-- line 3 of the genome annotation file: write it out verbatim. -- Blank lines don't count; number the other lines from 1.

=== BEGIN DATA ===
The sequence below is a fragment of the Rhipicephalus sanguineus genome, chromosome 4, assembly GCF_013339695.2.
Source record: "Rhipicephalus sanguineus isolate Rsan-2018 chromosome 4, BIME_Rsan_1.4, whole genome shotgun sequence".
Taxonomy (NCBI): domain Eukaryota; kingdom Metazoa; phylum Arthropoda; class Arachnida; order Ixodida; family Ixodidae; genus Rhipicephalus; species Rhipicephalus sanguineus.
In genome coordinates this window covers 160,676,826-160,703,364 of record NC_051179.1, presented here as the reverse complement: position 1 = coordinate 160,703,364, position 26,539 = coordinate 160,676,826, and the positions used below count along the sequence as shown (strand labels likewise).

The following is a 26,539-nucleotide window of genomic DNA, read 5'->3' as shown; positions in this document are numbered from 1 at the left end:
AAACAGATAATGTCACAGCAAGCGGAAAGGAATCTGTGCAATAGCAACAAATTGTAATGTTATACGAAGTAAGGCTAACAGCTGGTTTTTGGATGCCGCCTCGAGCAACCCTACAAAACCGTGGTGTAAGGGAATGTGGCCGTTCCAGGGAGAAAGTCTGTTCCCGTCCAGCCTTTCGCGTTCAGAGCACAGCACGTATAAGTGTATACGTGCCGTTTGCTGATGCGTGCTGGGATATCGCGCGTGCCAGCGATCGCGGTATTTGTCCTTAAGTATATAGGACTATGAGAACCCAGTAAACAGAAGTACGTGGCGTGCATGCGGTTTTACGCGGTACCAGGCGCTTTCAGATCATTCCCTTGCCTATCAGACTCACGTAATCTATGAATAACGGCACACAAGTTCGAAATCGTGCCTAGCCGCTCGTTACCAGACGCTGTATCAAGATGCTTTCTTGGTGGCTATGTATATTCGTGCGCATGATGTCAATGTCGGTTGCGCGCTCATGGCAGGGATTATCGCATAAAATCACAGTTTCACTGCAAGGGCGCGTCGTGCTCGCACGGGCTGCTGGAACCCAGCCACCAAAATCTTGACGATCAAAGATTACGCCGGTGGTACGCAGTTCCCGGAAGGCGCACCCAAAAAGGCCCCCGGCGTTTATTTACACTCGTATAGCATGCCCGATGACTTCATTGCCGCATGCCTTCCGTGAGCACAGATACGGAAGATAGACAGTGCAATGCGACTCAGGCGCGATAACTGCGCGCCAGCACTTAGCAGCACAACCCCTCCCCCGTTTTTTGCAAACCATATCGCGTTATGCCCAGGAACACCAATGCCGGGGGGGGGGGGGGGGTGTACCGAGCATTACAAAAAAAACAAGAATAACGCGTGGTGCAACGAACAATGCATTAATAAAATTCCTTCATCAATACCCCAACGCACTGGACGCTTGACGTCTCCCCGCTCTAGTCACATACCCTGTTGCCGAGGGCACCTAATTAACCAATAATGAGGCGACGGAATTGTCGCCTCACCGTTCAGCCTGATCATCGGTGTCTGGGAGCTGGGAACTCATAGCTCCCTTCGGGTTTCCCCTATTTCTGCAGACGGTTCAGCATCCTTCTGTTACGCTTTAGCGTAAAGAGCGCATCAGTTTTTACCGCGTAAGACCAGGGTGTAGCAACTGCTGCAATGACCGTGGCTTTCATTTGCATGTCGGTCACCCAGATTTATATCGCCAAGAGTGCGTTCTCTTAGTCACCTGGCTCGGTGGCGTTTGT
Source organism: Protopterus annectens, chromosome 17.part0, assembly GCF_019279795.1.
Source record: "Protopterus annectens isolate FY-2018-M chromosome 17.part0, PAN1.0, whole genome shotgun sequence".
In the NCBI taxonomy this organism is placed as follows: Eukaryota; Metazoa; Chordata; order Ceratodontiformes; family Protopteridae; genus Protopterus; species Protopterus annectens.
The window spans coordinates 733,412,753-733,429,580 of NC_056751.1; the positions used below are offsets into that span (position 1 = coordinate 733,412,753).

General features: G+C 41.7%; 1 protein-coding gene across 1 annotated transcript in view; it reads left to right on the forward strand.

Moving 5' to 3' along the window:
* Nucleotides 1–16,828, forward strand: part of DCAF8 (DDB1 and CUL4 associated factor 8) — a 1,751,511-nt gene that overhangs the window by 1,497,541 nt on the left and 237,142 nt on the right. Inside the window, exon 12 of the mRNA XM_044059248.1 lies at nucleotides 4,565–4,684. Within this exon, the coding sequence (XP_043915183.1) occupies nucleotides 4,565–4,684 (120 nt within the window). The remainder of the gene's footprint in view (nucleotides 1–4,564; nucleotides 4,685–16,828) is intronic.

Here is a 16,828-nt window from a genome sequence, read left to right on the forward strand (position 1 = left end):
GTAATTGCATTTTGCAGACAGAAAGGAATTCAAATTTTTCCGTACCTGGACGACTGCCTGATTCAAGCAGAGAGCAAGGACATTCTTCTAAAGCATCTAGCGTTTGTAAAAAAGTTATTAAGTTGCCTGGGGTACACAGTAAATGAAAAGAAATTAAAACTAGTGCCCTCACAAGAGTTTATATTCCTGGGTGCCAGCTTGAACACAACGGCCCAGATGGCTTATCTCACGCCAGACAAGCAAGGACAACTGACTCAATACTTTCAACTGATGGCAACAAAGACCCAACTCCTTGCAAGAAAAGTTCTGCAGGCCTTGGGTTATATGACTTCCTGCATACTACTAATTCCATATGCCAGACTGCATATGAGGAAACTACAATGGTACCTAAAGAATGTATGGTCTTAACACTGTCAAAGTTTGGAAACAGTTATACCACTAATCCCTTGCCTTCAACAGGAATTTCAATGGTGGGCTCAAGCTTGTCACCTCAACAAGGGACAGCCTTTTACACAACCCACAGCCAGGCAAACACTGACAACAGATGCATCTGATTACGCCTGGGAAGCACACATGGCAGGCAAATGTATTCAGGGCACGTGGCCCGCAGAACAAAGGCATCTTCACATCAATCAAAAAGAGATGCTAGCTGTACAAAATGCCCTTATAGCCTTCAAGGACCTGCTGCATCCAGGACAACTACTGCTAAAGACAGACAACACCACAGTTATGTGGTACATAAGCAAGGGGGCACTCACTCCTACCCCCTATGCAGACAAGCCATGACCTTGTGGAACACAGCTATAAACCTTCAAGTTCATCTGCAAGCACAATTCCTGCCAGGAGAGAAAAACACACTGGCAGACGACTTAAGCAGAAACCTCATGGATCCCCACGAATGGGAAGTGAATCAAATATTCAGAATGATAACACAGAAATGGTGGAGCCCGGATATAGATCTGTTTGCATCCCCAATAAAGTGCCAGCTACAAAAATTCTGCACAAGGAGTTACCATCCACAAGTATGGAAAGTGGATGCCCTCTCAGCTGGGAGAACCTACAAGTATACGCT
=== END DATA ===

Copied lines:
Taxonomy (NCBI): domain Eukaryota; kingdom Metazoa; phylum Arthropoda; class Arachnida; order Ixodida; family Ixodidae; genus Rhipicephalus; species Rhipicephalus sanguineus.